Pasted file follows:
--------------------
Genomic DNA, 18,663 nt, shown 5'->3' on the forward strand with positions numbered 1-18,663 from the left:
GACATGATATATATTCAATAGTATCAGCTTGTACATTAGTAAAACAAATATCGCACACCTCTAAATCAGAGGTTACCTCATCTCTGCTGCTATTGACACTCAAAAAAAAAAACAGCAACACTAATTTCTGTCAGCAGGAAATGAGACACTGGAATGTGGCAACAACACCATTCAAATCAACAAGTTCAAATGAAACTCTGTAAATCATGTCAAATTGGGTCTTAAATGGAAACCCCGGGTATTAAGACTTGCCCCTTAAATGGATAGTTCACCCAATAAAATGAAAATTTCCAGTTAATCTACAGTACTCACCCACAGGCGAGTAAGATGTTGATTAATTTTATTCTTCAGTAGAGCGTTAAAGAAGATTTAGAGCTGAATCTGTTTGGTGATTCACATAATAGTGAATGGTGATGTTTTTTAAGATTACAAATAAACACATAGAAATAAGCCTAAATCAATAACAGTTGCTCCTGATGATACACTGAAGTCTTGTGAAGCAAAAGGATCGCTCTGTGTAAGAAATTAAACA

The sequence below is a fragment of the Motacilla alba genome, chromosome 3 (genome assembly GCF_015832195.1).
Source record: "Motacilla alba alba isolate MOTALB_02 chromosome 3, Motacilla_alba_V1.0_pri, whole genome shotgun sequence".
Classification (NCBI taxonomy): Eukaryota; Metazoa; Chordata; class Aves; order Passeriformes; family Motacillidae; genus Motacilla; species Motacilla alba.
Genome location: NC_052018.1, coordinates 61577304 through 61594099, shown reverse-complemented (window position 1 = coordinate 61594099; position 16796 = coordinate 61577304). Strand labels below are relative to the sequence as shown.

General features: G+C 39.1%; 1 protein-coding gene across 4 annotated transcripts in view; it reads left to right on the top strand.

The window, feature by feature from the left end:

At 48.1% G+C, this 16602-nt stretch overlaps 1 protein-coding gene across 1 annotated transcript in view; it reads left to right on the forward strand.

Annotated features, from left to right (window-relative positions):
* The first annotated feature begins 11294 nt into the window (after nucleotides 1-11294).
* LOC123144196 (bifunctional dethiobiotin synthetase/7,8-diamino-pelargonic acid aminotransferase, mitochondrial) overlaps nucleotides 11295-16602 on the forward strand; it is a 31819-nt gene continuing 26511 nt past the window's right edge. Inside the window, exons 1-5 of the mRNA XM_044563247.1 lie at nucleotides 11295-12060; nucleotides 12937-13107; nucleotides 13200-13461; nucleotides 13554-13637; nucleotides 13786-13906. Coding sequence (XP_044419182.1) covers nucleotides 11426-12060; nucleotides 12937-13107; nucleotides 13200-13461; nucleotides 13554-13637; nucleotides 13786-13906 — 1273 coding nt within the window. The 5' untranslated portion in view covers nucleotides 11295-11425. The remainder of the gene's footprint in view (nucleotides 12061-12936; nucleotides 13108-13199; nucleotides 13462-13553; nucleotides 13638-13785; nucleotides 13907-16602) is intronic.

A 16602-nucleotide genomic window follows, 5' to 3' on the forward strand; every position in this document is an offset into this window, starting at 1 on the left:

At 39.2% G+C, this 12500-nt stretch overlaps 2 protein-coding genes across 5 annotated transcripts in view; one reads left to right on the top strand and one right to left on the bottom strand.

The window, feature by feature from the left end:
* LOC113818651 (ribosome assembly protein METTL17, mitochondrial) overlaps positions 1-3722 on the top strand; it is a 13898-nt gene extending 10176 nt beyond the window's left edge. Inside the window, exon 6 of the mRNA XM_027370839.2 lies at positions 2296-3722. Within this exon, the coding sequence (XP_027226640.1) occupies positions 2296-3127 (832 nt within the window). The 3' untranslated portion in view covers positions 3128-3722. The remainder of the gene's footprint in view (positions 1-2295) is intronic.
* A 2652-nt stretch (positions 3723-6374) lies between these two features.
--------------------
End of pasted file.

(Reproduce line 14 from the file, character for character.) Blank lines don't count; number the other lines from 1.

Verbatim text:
At 39.2% G+C, this 12500-nt stretch overlaps 2 protein-coding genes across 5 annotated transcripts in view; one reads left to right on the top strand and one right to left on the bottom strand.